A congregation of the United Church of Canada
Yr B ~ Pentecost 22 ~ Mark 10:35-45
I’d like everyone to turn and look at someone else in the congregation right now, make eye contact, smile, and now say these words, “I’d like you to do for me whatever I ask of you.”
Did they say, “Sure! I’d love to! What do you want?”
Did they say, “Shyeah right! Good luck with that buddy!”
It’s a weird thing to say to someone, isn’t it? The logical response is to ask, “What is it you want me to do for you?” – Well, the likely response is to be very warry of anyone who asks the “do whatever I ask” question in the first place, but curiosity will probably get the best of you and you’ll at least ask what exactly it is that they want.
That’s how this scene starts out in Mark 10. James and John, two of Jesus’ inner circle, decide to ask Jesus to do whatever they ask of him. I wonder if they thought that because Jesus is such a nice guy that he’d just say yes? (Christians are nice people – they always say yes!)
Or maybe they thought because they were part of the inner circle that they could capitalize on their position and gain some benefits?
Of course, that kinda makes you wonder if they’d been listening to anything Jesus had been teaching all this time, but we’ll set that aside. There’s a reason why I like to call them duh-sciples! They often seem to really not get it (which makes me feel a little better about myself, I must say).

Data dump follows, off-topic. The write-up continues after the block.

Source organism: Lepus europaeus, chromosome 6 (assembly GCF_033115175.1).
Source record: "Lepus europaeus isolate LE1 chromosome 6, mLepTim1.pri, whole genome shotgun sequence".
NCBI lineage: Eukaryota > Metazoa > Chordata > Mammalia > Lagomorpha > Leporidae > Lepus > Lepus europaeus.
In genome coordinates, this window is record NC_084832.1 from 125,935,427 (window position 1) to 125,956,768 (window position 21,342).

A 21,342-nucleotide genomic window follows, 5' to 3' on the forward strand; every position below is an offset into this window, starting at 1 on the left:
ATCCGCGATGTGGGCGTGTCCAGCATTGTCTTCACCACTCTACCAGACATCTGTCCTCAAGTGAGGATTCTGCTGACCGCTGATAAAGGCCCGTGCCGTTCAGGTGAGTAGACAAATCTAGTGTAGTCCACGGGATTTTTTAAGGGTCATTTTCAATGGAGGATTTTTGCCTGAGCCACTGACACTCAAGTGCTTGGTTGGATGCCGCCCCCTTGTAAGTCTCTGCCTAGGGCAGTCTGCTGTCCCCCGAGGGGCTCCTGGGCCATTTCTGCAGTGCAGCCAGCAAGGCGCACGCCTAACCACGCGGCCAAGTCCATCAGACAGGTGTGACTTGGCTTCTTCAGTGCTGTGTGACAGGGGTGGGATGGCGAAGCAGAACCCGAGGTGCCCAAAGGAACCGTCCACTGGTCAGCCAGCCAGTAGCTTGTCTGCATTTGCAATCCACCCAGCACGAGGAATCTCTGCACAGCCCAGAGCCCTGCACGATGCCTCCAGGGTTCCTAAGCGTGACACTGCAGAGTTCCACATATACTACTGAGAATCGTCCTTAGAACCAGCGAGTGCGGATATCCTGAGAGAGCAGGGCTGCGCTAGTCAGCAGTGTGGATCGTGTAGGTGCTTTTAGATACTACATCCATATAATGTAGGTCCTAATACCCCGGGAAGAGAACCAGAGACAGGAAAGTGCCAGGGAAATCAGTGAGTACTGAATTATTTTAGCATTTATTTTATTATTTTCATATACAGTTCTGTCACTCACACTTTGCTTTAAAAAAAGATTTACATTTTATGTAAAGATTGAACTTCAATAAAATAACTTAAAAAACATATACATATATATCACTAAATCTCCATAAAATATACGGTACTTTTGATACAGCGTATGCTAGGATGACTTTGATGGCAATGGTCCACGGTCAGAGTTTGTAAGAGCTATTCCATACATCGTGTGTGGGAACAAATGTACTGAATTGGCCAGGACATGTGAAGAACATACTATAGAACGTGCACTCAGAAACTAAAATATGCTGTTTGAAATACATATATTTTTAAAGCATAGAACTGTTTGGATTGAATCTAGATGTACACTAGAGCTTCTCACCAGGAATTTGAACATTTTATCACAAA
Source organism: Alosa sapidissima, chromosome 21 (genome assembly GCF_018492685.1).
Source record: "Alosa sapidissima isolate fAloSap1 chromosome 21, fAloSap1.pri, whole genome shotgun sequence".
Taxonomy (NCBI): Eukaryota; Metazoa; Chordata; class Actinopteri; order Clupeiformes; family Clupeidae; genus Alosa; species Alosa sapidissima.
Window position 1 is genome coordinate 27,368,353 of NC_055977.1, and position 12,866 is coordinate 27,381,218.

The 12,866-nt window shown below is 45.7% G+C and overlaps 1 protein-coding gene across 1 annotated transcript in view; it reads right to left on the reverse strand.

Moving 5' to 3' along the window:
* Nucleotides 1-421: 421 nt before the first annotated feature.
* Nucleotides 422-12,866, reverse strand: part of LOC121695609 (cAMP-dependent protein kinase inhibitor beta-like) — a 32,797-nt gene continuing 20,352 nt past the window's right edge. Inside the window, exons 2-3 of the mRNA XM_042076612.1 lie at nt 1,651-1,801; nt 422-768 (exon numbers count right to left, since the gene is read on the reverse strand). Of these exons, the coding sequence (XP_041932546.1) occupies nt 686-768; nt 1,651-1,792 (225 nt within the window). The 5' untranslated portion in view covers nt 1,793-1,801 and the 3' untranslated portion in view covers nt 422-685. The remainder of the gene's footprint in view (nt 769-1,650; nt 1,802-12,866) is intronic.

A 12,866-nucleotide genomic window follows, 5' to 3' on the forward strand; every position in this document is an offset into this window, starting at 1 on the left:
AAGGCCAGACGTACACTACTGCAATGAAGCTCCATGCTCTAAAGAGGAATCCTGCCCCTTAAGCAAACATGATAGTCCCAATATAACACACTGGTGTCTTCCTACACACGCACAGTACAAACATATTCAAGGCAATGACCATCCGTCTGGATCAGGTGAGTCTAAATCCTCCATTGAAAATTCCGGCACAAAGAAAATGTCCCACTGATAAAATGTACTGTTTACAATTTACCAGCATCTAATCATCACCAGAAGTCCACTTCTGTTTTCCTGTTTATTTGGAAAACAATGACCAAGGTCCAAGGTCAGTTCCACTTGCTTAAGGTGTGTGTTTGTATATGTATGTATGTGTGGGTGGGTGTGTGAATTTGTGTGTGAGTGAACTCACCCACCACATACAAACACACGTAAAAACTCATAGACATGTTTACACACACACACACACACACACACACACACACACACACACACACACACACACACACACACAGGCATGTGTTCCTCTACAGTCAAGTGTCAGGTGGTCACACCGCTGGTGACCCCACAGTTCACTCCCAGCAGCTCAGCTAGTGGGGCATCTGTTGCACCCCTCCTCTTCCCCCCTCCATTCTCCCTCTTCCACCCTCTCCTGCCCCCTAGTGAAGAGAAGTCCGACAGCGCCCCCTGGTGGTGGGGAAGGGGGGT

So James and John ask for a yes to whatever they ask – and Jesus asks what exactly they’re after – and they say, v.37, “Grant us to sit, one at your right hand and one at your left, in your glory.”
And Jesus replies, v.38, “You don’t know what you’re asking!”
It wasn’t part of today’s reading but directly before this scene in Mark’s gospel Jesus teaches his disciples about how considering the path he’s on that he will surely be killed in the near future. It says, in Mark 10:32-34 that Jesus astonished the disciples with this teaching – even though it was the third time he’d taught them about his looming death! (Did I mention that they’re duh-sciples?)